Learn Japanese Without Caring what Other People Think — 4 Comments

  1. I . . . didn’t get any of that, actually. I started studying Japanese a little bit here and there for fun during college when the common interest in my group of friends was anime. Then after graduating I moved to Japan for six years. Obviously, no one in Japan is going to say “studying Japanese is a waste of time,” and since moving back Japanese has continued to be central to my career.

    However, I did have a college roommate who mentioned that her parents were a bit discouraging of the idea of studying Japanese because they considered Japanese to be a language that hardly anyone spoke except a few people on a tiny island on the other side of the world, so they thought she wouldn’t ever have an opportunity to use it.

    It seems there are still people who have that same misconception, so these are some things that can be said in reply:

    -Depending on what numbers you are looking at, it is the language with around the 9th to 12th most native speakers in the world. (A lot of people don’t realize that it is this high.)
    -It has the third largest GDP in the world. (Unless you count the EU all as one entity, in which case the 4th largest.)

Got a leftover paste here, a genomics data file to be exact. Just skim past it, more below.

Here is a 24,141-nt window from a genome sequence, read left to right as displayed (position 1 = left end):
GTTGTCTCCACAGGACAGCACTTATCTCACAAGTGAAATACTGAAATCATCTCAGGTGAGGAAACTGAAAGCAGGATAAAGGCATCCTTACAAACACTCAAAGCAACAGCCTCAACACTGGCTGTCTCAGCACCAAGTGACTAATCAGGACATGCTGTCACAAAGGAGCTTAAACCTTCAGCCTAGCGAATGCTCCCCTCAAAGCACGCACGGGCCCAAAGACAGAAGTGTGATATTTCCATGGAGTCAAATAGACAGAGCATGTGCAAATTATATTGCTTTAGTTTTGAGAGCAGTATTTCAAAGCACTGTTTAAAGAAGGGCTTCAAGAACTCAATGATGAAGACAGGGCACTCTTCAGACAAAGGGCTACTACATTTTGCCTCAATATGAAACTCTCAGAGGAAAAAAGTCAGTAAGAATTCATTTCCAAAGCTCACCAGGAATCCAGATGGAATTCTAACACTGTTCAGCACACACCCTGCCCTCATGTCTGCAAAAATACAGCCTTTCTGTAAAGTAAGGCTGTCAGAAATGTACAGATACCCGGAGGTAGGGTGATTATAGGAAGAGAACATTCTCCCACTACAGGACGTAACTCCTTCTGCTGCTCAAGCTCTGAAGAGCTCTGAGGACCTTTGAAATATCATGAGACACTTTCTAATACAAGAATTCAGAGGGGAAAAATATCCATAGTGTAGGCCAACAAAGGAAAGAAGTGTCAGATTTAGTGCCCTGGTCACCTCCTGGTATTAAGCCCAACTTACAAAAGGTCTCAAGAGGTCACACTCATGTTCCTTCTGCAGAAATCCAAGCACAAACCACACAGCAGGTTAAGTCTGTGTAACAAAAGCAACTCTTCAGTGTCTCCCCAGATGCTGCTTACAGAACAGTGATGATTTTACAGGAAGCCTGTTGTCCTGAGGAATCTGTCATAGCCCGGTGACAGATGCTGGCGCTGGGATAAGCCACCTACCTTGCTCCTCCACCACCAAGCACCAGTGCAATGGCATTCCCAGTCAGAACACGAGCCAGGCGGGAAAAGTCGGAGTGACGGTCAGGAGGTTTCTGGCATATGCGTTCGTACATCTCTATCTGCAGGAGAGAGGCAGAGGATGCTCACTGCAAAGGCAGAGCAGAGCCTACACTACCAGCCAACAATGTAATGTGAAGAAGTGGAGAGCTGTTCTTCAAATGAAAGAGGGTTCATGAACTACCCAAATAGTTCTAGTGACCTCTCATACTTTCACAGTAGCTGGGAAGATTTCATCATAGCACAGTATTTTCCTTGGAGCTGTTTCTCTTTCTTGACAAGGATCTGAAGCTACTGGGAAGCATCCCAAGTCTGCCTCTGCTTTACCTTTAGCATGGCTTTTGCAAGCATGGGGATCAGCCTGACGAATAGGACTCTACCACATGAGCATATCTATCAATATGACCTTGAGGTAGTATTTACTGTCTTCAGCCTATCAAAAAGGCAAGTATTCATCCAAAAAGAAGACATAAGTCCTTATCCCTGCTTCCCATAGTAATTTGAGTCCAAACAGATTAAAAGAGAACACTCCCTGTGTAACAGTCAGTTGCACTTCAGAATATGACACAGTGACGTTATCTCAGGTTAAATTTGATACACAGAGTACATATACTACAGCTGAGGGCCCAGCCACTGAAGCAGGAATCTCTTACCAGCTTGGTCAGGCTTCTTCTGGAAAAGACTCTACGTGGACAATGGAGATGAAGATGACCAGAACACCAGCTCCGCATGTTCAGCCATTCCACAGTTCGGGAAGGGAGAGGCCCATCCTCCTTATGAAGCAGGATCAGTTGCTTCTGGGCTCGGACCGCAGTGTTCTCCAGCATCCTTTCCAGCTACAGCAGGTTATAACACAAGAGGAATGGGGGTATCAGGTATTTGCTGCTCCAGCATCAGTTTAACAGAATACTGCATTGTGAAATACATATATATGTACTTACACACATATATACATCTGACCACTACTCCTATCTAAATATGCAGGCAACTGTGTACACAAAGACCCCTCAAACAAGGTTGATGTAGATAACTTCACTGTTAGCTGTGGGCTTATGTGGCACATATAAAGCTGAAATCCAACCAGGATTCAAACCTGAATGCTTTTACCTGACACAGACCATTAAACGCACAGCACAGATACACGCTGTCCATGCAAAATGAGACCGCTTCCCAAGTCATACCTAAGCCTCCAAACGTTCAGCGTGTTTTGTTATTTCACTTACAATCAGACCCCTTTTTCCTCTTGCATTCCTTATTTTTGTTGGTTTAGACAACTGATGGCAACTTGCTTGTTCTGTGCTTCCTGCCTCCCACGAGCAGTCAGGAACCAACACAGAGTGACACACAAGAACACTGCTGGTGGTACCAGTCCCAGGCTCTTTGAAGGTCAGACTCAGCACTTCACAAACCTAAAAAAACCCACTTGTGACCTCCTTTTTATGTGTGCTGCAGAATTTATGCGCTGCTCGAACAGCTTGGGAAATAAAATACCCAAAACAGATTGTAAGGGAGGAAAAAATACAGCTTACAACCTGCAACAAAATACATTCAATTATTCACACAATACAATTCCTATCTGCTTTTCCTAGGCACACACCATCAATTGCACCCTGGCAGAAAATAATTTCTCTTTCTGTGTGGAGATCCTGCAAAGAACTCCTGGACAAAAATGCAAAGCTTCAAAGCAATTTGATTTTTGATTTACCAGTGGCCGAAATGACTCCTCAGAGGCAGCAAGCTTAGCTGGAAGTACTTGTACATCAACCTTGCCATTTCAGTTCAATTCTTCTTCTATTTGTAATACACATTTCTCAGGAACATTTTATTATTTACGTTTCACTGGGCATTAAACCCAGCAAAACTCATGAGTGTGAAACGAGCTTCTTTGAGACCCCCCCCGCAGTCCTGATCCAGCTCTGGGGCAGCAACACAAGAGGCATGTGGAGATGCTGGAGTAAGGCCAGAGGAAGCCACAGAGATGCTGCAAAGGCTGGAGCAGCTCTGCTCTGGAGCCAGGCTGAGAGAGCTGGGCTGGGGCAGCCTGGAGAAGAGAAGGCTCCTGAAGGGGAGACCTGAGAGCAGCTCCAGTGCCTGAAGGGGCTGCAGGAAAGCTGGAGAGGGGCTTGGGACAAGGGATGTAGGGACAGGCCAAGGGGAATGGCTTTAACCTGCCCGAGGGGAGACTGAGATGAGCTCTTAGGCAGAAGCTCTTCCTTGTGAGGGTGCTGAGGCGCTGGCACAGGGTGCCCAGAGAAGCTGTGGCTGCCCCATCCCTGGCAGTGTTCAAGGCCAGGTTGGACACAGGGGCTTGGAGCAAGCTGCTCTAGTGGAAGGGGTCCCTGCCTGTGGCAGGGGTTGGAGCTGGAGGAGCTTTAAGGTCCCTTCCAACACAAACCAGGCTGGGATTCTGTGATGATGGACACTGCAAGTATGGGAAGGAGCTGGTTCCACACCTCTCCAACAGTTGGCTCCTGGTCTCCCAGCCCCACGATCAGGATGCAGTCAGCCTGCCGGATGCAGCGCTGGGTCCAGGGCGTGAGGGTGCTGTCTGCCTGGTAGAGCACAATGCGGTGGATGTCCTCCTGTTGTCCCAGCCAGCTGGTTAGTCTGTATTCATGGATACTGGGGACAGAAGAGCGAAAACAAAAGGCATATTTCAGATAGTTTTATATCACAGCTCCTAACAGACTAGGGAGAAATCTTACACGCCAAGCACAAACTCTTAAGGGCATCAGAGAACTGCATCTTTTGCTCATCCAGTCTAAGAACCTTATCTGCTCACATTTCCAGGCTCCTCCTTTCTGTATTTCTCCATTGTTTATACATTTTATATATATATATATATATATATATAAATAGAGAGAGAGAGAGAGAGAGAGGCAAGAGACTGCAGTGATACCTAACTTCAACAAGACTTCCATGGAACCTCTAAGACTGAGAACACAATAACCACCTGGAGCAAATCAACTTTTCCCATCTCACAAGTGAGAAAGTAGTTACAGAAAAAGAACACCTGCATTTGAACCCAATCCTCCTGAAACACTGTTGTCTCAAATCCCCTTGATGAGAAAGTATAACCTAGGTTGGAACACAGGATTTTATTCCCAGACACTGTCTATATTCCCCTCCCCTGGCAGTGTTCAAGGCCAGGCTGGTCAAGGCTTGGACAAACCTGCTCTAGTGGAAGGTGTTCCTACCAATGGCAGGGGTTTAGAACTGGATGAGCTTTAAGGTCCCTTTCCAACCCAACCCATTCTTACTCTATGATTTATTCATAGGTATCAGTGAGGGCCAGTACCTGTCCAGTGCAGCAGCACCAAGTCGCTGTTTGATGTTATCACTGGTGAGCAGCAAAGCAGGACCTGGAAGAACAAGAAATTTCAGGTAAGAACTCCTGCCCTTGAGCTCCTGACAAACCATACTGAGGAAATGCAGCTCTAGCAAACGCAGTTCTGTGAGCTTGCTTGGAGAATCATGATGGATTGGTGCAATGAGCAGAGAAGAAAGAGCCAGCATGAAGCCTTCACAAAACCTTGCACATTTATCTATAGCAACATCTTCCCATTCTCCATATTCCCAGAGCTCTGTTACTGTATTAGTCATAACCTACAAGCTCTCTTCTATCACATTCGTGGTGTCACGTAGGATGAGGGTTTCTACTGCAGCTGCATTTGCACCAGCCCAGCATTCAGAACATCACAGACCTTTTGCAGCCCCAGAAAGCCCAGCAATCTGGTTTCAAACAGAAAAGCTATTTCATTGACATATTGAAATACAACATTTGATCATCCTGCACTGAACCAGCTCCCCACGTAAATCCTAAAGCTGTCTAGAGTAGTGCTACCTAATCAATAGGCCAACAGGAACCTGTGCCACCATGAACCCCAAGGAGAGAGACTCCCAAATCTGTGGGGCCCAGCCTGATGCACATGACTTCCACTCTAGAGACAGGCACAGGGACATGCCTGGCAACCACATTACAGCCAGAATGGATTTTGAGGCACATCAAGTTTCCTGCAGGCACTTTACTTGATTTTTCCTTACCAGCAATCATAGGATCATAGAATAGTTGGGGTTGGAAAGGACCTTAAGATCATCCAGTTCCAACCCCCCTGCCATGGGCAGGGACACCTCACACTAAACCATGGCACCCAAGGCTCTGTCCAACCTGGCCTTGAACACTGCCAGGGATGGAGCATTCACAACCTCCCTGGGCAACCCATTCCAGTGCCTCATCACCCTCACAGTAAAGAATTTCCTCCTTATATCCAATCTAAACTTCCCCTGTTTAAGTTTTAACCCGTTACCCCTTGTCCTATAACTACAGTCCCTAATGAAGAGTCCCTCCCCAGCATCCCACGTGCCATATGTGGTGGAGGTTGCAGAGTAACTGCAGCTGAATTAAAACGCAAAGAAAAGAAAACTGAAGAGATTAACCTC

-Japan has a large number of expatriates living in places like Brazil and the US.
    -Demand compared to supply is much higher for Japanese-English bilingual speakers than for, say, Spanish-English, French-English, or Hindi-English, because while those other language pairs have a large number (large supply) of fluently bilingual speakers, there are a lot less people who are fluently bilingual in Japanese and English.

    Specifically for people in the States:
    -Japan is one of the United States’ biggest economic partners and there are tons of opportunities to use Japanese in one’s career. For example, in my state alone, which is not one that people usually first think of as having a Japanese population, there are over 200 companies that are members of the state’s Japan-America society.

    Although these are all sensible/practical reasons that hopefully have some persuasive power for people who need or want to convince someone that Japanese isn’t useless, I completely agree that as long as it’s not something harmful, it is totally fine to want to study Japanese for the sake of a hobby, like video games for example. Plenty of people started out studying Japanese that way and became fluent because they were doing something they loved.

    • Thanks for sharing these replies. I’m sure they will help someone who needs to convince a stubborn person close to them.

  2. I haven’t gotten that with Japanese yet, but I once betrayed my interest when in high school that I wanted to learn Hungarian because I had family who came from there. One of the people who I told asked, “Why would you want to learn that language? Only 5 million people speak it and only in Hungary. It won’t help you get a job or anything.”

    I was like (to myself), “What?! Since when did wanting a job have anything to do with wanting to get closer to your cultural heritage?”


    • Yeah. People that only consider the monetary value of a language don’t really understand what foreign languages are actually about.

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